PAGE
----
Daniel K. Gelb of Gelb & Gelb in Boston, who has written numerous articles on electronic discovery and co-authored a book on the subject, is a longtime advocate of implementing such rules in state court.
“Until now, there has been an inconsistency in terms of how Massachusetts state courts have handled this subject matter,” he said. “Moving forward, we now know that as a procedural matter, e-discovery will be guided by codified rules creating a mechanism to ensure the bench, bar and parties themselves pay proper attention to how they address ESI.”
Although the spirit of the state amendments and the federal rules are the same, Gelb said, lawyers need to be aware of some key differences between the two.
For example, automatic disclosures are required under F.R.C.P. 26 at the federal level. Therefore, litigants must identify custodians of relevant hard copy documents — and, in most cases, electronic — in their disclosures to opposing counsel.
But because the Massachusetts rules do not require initial disclosures, Gelb said, some parties may become anxious waiting for responses to specific discovery requests seeking to determine if relevant custodians have been properly identified and key data has been preserved.
As a result, some attorneys may go to court on an emergency basis to ask judges to get involved in ESI preservation, he said.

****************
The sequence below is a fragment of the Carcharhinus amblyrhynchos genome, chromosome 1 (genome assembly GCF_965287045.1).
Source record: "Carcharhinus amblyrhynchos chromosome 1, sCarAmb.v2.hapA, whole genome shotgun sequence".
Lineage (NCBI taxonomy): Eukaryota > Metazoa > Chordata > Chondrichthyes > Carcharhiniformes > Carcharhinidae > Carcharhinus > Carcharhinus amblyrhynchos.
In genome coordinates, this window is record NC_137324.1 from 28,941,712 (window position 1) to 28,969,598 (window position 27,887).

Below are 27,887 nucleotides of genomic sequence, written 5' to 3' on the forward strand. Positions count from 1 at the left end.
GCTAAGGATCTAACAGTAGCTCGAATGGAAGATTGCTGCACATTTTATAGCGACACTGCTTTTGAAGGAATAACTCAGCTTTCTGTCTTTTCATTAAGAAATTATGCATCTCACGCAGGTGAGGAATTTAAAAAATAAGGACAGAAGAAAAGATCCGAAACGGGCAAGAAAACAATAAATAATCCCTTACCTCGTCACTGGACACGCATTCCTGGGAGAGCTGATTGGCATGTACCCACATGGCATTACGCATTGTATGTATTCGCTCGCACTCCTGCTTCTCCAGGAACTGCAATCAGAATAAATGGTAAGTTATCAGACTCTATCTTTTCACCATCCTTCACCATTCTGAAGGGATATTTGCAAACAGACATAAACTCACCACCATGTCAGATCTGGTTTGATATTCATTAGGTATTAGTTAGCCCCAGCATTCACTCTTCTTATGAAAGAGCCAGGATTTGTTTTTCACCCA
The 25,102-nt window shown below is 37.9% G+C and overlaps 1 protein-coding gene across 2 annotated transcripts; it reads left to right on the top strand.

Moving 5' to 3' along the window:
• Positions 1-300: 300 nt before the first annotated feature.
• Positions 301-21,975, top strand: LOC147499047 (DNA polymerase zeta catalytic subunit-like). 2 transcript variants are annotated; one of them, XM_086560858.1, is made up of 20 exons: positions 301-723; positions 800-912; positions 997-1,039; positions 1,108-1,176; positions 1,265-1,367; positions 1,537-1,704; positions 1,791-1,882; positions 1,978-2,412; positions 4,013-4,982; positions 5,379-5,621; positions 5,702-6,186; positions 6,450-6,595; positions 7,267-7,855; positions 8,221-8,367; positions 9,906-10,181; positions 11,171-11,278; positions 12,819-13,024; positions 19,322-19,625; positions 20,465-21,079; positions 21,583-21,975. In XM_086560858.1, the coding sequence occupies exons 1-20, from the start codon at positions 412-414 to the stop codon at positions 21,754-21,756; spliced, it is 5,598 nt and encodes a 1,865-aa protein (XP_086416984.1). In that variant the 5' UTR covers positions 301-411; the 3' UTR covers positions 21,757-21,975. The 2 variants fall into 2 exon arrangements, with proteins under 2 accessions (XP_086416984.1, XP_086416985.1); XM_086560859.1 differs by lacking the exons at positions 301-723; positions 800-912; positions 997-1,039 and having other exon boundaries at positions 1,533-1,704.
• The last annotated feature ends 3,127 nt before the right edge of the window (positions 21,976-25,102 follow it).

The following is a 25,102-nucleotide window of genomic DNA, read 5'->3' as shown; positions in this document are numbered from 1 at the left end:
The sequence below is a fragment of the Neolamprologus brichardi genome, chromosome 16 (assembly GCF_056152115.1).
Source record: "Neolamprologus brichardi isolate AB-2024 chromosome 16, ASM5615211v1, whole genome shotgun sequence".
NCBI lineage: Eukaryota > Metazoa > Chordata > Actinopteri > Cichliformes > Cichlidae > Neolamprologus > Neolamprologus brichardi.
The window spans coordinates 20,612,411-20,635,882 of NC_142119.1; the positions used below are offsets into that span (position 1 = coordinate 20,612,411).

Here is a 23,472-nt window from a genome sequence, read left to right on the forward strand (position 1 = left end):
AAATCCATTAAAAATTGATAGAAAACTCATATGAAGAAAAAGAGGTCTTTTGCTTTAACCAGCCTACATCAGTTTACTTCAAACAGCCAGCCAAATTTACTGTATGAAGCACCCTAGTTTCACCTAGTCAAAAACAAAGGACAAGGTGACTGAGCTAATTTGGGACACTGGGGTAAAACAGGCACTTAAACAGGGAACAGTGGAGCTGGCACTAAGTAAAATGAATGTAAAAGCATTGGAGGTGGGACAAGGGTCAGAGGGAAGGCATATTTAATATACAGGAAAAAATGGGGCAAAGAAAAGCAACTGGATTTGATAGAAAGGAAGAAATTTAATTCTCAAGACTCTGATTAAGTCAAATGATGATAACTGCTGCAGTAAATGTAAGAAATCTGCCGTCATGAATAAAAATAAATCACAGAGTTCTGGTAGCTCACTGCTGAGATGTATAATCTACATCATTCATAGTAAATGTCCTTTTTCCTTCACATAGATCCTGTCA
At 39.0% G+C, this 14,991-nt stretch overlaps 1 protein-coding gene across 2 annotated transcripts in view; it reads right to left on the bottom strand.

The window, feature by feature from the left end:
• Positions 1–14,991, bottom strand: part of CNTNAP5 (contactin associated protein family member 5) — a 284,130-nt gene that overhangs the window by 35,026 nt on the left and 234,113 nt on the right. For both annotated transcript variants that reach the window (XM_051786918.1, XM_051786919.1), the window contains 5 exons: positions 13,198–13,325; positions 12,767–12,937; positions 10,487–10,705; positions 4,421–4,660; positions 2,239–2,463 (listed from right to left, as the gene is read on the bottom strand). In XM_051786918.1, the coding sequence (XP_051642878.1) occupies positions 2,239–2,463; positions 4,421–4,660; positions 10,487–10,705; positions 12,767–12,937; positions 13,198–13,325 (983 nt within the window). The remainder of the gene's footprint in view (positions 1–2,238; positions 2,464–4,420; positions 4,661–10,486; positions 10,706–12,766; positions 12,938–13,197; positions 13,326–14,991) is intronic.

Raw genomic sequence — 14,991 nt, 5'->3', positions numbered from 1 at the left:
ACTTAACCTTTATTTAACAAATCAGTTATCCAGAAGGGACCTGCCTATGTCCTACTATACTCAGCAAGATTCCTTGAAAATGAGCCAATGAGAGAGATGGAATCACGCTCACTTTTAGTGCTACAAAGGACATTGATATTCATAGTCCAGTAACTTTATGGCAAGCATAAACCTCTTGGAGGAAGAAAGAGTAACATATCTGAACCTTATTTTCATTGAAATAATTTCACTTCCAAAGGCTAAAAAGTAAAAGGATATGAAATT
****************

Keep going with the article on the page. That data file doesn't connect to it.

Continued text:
Gelb said he can envision parties running to court on motions to compel — which otherwise could be avoided by the parties committing to an ESI plan by rule of the court — in two instances: “If you’re a plaintiff and you’re worried about the discretion [on an e-discovery matter] being left up to the defense, or if you are a defendant and you are worried about the plaintiff not being straightforward with you in the beginning about what you should be preserving.”
Gelb also noted the state rules do not have a corollary provision to F.R.C.P. 26(g)(3), which creates a mechanism to sanction a party who makes a misrepresentation in a certification of discovery. He said lawyers will need to seek relief when appropriate under Rule 11 or ask a judge to impose a remedy through a Superior Court Rule 9C motion.
U.S. Magistrate Judge Robert B. Collings said when the rules were first introduced in federal court, there was concern that they would create onerous new responsibilities on lawyers.
But Collings, who lectures on e-discovery issues around the country, said that did not happen, at least not for those attorneys who followed the requirement of focusing on ESI at the outset of the case.
“What we’ve seen is that these issues can be expensive and can become an absolute nightmare when lawyers don’t organize things in the beginning,” he said. “The whole reason the rules went into effect was because lawyers were either going into a suit not even realizing that ESI was a problem, or not understanding the dimensions of it.”
As the state courts prepare to operate under a similar set of rules, Collings said, his advice to lawyers is to confer with clients and opposing counsel in an effort to arrive at an agreement over how evidence is going to be produced.
“What people will find is that the far greater work will have to be done when they don’t do the planning and don’t go forward in accordance with the rules,” he said. “That’s when it can become a disaster and people can start heading down a road that’s going to cost everyone a lot of money and resources.”